One obvious advantage of new passenger car technologies that are powered by batteries or fuel cells is that there are no local emissions. This is especially beneficial in urban environments where traffic and congestion can have severe impacts on local air quality. However, are these new technologies really zero-emission when also considering vehicle manufacturing and disposal as well as the fuel production and infrastructure chains? SwissEnergy recently published a fact sheet and background report that analyzes this question on the basis of a life cycle assessment of current and future passenger car technologies.
The results of the study show that battery electric vehicles (BEV) have the highest overall energy efficiency and that they have virtually zero operational emissions. Regarding their impacts on climate change, their life cycle greenhouse gas (GHG) emissions depend heavily on the carbon footprint of the electricity that charges their batteries (see figure below). This is also the case for fuel cell electric vehicles (FCEV), as the production of hydrogen also requires electricity. When electricity or hydrogen is derived from sources that are low in CO2 emissions, BEVs and FCEVs have substantially lower life cycle GHG emissions compared to conventional cars (running on gasoline, diesel or gas).
Therefore, the increasingly widespread use of these new technologies, especially electric vehicles, is only beneficial for the climate, if it goes hand in hand with a capacity expansion of low-carbon electricity generation. It is also important to keep in mind that the entire production chain of a BEV or FCEV is more resource intense and complex than of an internal combustion engine vehicle (ICEV). This means that intitally life cycle GHG emissions of BEVs and FCEVs are higher and may be compensiated by lower operational emissions (after about 50’000 km), but only if the invested electricity has a low carbon footprint. Zero tailpipe emissions, but more complex production chains are also associated with a shift of pollutant emissions from urban areas to the regions, where vehicles and components are produced. Though life cycle pollutant emissions of BEV and FCEV are not necessarily lower than those of ICEV, this shift can result in reduced health impacts due to pollutant emissions, since less people might be affected.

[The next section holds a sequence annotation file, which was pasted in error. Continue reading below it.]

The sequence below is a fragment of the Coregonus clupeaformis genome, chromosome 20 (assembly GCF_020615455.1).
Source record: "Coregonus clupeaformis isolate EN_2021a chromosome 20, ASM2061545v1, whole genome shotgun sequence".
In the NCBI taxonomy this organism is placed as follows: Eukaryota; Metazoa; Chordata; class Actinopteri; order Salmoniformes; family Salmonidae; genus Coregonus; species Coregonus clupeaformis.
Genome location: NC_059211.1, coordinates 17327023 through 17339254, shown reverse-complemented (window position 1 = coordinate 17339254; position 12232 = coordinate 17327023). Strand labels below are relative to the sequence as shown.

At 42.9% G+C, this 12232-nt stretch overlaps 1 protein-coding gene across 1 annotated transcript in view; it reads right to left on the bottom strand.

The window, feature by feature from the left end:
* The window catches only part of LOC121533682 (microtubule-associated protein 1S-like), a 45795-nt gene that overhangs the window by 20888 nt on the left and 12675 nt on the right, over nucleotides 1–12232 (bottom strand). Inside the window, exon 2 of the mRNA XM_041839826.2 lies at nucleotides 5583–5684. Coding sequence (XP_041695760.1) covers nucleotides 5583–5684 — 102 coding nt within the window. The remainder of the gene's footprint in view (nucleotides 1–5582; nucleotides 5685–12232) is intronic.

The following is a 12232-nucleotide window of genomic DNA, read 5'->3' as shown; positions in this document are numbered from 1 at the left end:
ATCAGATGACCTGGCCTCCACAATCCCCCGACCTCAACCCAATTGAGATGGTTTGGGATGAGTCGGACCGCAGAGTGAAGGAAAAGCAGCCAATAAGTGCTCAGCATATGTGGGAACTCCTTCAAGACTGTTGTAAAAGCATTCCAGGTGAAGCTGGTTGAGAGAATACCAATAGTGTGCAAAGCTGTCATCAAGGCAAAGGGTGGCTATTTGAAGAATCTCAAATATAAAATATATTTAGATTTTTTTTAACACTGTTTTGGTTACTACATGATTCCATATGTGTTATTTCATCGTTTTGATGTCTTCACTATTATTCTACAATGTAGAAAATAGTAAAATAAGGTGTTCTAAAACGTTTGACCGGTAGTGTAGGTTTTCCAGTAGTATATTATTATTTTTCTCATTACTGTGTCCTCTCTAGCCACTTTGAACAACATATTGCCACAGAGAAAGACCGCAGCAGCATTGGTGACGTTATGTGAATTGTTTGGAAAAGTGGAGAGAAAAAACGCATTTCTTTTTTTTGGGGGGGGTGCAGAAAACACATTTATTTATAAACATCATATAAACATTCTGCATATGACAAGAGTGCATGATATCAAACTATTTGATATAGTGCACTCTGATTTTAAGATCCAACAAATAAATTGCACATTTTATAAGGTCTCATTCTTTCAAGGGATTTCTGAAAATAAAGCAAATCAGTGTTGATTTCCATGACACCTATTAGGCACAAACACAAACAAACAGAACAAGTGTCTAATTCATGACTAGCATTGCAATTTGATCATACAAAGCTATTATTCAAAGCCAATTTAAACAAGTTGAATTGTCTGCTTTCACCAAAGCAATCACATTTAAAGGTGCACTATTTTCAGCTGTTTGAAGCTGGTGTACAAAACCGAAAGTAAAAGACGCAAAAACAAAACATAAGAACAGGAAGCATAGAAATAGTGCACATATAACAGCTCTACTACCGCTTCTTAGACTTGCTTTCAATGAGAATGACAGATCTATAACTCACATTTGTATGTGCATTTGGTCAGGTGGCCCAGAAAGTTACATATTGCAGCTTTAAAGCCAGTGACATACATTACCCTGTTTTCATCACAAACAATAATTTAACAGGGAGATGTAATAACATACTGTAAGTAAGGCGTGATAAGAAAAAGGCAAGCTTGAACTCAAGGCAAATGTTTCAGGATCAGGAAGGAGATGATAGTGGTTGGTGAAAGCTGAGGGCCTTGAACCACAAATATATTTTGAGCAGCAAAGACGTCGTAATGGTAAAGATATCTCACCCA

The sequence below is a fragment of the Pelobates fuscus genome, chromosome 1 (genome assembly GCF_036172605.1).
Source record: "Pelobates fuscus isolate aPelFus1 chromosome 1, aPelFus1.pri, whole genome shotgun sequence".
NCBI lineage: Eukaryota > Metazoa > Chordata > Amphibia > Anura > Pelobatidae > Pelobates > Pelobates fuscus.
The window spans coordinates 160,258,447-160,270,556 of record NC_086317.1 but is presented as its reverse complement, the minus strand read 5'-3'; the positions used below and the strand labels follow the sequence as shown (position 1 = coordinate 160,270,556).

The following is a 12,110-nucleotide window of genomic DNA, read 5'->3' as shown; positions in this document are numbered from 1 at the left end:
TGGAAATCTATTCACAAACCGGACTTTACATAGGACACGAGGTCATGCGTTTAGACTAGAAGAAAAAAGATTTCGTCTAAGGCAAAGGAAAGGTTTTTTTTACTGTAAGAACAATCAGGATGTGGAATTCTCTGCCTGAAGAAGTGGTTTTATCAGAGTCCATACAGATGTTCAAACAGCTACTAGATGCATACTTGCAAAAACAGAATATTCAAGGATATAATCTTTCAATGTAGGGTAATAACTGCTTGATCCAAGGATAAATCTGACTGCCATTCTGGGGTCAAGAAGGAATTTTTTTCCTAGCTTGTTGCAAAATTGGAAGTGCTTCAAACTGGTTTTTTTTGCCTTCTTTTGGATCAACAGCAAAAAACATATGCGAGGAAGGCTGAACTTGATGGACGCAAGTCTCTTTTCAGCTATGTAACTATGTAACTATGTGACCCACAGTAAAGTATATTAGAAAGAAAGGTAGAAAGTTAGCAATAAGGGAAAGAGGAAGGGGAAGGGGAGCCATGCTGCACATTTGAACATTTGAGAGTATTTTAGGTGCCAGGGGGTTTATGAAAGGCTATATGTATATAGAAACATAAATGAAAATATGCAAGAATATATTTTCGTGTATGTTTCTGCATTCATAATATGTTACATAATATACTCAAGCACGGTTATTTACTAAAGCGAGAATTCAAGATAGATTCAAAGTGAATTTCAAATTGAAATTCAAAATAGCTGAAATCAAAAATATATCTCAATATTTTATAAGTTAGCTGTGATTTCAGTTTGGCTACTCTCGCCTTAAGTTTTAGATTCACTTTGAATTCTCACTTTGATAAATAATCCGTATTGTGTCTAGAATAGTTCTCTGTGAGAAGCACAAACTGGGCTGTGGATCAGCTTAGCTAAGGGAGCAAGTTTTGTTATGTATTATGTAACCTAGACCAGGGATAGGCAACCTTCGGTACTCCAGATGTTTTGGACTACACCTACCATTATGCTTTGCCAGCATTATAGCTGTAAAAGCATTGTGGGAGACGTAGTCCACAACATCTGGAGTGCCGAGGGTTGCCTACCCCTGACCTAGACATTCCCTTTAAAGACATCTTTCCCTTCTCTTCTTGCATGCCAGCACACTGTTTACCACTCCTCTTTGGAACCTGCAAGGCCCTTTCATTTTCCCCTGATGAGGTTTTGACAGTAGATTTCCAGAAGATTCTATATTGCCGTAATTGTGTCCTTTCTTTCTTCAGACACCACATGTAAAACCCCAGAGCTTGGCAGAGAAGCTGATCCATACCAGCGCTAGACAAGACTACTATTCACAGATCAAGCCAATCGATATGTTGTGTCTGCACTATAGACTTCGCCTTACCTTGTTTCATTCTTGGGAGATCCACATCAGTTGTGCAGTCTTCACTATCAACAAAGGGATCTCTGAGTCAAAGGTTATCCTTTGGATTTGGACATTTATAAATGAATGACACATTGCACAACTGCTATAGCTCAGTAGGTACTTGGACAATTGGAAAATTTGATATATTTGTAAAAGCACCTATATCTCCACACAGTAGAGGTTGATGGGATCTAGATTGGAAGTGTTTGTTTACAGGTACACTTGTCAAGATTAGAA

For more details and complete background information, refer to the fact sheet or the full report. Both documents can also be downloaded in other languages from the SwissEnergy website.
The study was part of the dissertation of Brian Cox, completed in the Laboratory for Energy Systems Analysis at PSI, where he is a postdoc now. The work was carried out within the framework of Capacity Area B2. For further information, please contact Brian Cox.